Public sector reform key to Serbia’s EU bid, says World Bank

7 Mar 16

Reforming Serbia’s expensive public sector will be key to accelerating the country’s accession to the European Union, the World Bank regional vice president has said.


During a visit to the country last week Cyril Muller, World Bank vice president for Europe and Central Asia, said Serbia must continue to pursue its strategy of deep economic reforms towards a stronger and more inclusive economy.

“Reforming the expensive core public sector will be one of the key elements, especially implementation of reforms in health, education and social protection, where Serbia does not compare well to countries at similar income levels,” he said. “This is challenging, but essential for Serbia’s long-term competitiveness.”

The bank said that one major priority is to resolve issues relating to some of Serbia’s largest socially owned enterprises, some of which have been in the process of restructuring for over a decade, posing a major impediment to the country.

In March last year, the bank approved a $100m loan to help Serbia resolve 514 commercial and socially owned enterprises in the hands of the Serbian Privatisation Agency, waiting to be privatised or declared bankrupt if they were no longer viable.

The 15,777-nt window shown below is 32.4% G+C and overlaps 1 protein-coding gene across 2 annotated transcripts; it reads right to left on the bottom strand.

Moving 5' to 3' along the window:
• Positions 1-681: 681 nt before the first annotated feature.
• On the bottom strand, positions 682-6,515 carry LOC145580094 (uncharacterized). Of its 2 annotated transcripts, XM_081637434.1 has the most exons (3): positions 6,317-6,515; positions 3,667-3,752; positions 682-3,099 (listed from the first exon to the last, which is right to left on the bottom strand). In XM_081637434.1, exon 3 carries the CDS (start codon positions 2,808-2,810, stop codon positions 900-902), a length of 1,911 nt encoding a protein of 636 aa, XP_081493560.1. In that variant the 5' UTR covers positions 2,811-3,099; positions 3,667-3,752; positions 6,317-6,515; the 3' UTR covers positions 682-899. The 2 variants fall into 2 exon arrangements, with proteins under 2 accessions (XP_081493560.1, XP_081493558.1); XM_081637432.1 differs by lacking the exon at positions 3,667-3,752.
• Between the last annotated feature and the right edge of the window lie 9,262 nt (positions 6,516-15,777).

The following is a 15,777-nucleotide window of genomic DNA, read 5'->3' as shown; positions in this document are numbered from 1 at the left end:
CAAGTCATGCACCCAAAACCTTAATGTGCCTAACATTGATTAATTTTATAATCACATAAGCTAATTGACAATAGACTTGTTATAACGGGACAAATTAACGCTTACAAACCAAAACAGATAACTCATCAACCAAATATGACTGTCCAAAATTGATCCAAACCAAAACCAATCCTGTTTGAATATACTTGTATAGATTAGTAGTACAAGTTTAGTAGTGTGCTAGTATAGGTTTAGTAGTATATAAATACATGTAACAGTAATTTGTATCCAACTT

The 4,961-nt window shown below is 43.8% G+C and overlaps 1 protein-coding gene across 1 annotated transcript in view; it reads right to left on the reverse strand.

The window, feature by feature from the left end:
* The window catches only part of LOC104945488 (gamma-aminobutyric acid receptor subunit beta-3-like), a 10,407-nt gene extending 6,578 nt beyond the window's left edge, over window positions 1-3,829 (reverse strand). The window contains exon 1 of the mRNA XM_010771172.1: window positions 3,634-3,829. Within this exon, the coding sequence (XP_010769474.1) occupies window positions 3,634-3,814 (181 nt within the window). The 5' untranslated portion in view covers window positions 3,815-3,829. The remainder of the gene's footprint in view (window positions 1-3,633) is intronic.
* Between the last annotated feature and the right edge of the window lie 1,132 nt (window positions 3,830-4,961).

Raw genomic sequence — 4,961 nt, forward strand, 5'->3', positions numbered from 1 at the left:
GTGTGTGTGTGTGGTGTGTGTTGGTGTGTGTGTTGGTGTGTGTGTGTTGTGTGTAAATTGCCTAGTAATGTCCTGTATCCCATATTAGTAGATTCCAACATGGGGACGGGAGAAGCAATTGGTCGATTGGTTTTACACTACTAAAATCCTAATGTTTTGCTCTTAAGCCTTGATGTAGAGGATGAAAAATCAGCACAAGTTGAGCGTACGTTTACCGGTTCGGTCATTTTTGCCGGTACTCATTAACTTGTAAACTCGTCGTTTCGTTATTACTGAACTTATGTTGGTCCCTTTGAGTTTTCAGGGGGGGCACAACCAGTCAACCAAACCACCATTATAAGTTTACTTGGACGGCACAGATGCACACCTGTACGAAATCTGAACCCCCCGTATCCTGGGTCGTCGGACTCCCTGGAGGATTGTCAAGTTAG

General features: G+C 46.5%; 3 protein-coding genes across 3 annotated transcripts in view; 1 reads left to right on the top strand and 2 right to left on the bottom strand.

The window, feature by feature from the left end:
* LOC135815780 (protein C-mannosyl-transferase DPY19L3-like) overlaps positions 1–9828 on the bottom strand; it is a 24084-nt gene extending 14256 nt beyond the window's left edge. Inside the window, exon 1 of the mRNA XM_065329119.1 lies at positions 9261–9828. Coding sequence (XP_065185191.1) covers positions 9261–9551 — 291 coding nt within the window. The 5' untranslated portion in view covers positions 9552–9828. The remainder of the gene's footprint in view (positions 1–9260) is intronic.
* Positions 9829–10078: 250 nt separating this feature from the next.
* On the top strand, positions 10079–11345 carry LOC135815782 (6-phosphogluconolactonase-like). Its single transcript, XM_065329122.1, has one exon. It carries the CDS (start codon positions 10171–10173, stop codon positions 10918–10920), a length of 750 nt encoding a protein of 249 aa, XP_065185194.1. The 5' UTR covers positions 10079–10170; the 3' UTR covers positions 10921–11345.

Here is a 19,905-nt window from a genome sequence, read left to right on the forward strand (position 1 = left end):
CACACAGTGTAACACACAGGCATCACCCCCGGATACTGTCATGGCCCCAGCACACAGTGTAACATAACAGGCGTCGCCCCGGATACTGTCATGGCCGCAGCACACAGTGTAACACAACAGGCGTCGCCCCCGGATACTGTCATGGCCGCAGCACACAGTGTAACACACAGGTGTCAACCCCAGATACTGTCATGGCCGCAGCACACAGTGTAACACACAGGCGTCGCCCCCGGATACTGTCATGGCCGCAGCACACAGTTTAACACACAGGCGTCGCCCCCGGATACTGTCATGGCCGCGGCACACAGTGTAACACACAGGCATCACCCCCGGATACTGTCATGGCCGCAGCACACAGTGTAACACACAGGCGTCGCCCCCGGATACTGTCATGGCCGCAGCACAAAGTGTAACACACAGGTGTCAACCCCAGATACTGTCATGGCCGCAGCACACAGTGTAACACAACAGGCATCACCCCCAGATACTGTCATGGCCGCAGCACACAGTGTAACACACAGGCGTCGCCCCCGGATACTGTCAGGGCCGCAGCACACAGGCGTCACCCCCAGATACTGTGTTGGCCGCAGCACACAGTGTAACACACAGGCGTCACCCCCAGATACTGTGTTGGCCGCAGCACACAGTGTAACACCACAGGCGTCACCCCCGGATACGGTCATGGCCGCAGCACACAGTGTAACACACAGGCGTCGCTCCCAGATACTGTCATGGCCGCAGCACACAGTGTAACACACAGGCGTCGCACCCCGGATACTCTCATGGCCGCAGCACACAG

The bank said at the time the portfolio of SOEs was holding back the country’s development. They imposed high fiscal costs to the country’s budget and its taxpayers, were in arrears on their taxes and social contributions, and were in control of valuable assets such as land and infrastructure that were not being used productively.

In 2013 alone, the 514 companies generated total losses of €690m, or over 2% of the country’s gross domestic product.

While significant progress has been made in resolving the SOEs, concerns remain that some of the largest enterprises are still unresolved. A number of utilities and transport companies also need to be restructured, the bank said.

“Creating sustainable and well-performing public utilities is not only a fiscal necessity, but also critical to Serbia’s objective of being a regional leader in fostering connectivity and economic integration,” Muller said. “Hence this process is pivotal for the government’s chances of success in transforming the economy.”

He added that efforts to make utilities and transport companies financially sustainable is closely related to the resolution of the largest remaining commercial SOEs, because of the arrears the commercial SOEs have towards them.

While crucial, the bank pointed out that these companies also harbour the strongest vested interests opposed to reforms and represent one of the more challenging areas of the government’s reform programme.

Outside of the public sector, the bank said it is important for Serbia to unleash the potential of its underdeveloped private sector by creating an attractive investment climate, fostering innovation, and encouraging employment.

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